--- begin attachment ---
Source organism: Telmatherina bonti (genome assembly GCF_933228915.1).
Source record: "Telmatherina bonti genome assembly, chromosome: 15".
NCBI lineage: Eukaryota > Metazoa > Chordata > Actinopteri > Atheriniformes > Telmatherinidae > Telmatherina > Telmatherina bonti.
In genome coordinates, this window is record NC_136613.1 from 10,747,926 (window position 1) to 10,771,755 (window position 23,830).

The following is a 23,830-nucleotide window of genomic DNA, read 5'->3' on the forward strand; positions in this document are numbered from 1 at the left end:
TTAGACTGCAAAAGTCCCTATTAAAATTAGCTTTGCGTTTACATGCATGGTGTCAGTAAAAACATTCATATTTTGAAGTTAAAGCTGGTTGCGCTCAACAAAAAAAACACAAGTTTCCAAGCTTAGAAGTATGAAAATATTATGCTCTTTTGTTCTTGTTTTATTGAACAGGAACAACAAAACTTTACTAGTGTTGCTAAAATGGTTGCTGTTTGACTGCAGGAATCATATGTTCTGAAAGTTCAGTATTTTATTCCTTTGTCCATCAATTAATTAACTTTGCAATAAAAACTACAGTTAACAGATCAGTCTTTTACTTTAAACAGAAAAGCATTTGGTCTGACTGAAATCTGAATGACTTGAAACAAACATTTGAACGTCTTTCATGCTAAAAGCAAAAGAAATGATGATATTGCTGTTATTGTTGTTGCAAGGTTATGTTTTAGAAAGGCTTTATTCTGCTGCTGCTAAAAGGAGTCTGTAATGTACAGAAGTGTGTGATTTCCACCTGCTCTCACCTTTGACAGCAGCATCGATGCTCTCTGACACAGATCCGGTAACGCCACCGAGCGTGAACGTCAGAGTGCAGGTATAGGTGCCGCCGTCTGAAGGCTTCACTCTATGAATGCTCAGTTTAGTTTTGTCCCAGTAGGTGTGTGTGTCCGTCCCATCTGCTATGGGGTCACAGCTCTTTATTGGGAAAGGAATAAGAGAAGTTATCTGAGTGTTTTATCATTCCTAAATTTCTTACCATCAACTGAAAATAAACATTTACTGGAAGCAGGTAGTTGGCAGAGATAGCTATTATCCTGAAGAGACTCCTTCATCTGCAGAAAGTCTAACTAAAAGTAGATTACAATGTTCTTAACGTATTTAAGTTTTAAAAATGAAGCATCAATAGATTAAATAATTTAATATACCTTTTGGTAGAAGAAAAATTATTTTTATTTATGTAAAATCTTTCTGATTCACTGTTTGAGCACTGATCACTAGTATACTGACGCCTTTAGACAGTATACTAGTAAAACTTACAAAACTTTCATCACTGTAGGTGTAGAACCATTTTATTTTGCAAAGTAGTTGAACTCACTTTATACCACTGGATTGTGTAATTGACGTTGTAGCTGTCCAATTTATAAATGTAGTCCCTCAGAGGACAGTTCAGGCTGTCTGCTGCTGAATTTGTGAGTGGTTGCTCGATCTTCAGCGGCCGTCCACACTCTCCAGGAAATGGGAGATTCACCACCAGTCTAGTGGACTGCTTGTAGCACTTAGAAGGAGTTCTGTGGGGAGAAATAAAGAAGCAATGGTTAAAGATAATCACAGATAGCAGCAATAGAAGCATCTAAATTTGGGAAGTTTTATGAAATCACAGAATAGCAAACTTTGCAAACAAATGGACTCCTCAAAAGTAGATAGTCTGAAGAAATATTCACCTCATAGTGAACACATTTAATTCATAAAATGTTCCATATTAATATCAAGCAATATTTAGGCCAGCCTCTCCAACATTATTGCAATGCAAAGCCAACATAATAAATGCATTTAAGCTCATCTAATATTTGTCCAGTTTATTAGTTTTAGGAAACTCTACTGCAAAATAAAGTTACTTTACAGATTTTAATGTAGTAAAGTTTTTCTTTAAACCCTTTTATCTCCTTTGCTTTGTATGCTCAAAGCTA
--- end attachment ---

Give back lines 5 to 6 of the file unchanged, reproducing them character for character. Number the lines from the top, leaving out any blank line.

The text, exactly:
The following is a 23,830-nucleotide window of genomic DNA, read 5'->3' on the forward strand; positions in this document are numbered from 1 at the left end:
TTAGACTGCAAAAGTCCCTATTAAAATTAGCTTTGCGTTTACATGCATGGTGTCAGTAAAAACATTCATATTTTGAAGTTAAAGCTGGTTGCGCTCAACAAAAAAAACACAAGTTTCCAAGCTTAGAAGTATGAAAATATTATGCTCTTTTGTTCTTGTTTTATTGAACAGGAACAACAAAACTTTACTAGTGTTGCTAAAATGGTTGCTGTTTGACTGCAGGAATCATATGTTCTGAAAGTTCAGTATTTTATTCCTTTGTCCATCAATTAATTAACTTTGCAATAAAAACTACAGTTAACAGATCAGTCTTTTACTTTAAACAGAAAAGCATTTGGTCTGACTGAAATCTGAATGACTTGAAACAAACATTTGAACGTCTTTCATGCTAAAAGCAAAAGAAATGATGATATTGCTGTTATTGTTGTTGCAAGGTTATGTTTTAGAAAGGCTTTATTCTGCTGCTGCTAAAAGGAGTCTGTAATGTACAGAAGTGTGTGATTTCCACCTGCTCTCACCTTTGACAGCAGCATCGATGCTCTCTGACACAGATCCGGTAACGCCACCGAGCGTGAACGTCAGAGTGCAGGTATAGGTGCCGCCGTCTGAAGGCTTCACTCTATGAATGCTCAGTTTAGTTTTGTCCCAGTAGGTGTGTGTGTCCGTCCCATCTGCTATGGGGTCACAGCTCTTTATTGGGAAAGGAATAAGAGAAGTTATCTGAGTGTTTTATCATTCCTAAATTTCTTACCATCAACTGAAAATAAACATTTACTGGAAGCAGGTAGTTGGCAGAGATAGCTATTATCCTGAAGAGACTCCTTCATCTGCAGAAAGTCTAACTAAAAGTAGATTACAATGTTCTTAACGTATTTAAGTTTTAAAAATGAAGCATCAATAGATTAAATAATTTAATATACCTTTTGGTAGAAGAAAAATTATTTTTATTTATGTAAAATCTTTCTGATTCACTGTTTGAGCACTGATCACTAGTATACTGACGCCTTTAGACAGTATACTAGTAAAACTTACAAAACTTTCATCACTGTAGGTGTAGAACCATTTTATTTTGCAAAGTAGTTGAACTCACTTTATACCACTGGATTGTGTAATTGACGTTGTAGCTGTCCAATTTATAAATGTAGTCCCTCAGAGGACAGTTCAGGCTGTCTGCTGCTGAATTTGTGAGTGGTTGCTCGATCTTCAGCGGCCGTCCACACTCTCCAGGAAATGGGAGATTCACCACCAGTCTAGTGGACTGCTTGTAGCACTTAGAAGGAGTTCTGTGGGGAGAAATAAAGAAGCAATGGTTAAAGATAATCACAGATAGCAGCAATAGAAGCATCTAAATTTGGGAAGTTTTATGAAATCACAGAATAGCAAACTTTGCAAACAAATGGACTCCTCAAAAGTAGATAGTCTGAAGAAATATTCACCTCATAGTGAACACATTTAATTCATAAAATGTTCCATATTAATATCAAGCAATATTTAGGCCAGCCTCTCCAACATTATTGCAATGCAAAGCCAACATAATAAATGCATTTAAGCTCATCTAATATTTGTCCAGTTTATTAGTTTTAGGAAACTCTACTGCAAAATAAAGTTACTTTACAGATTTTAATGTAGTAAAGTTTTTCTTTAAACCCTTTTATCTCCTTTGCTTTGTATGCTCAAAGCTA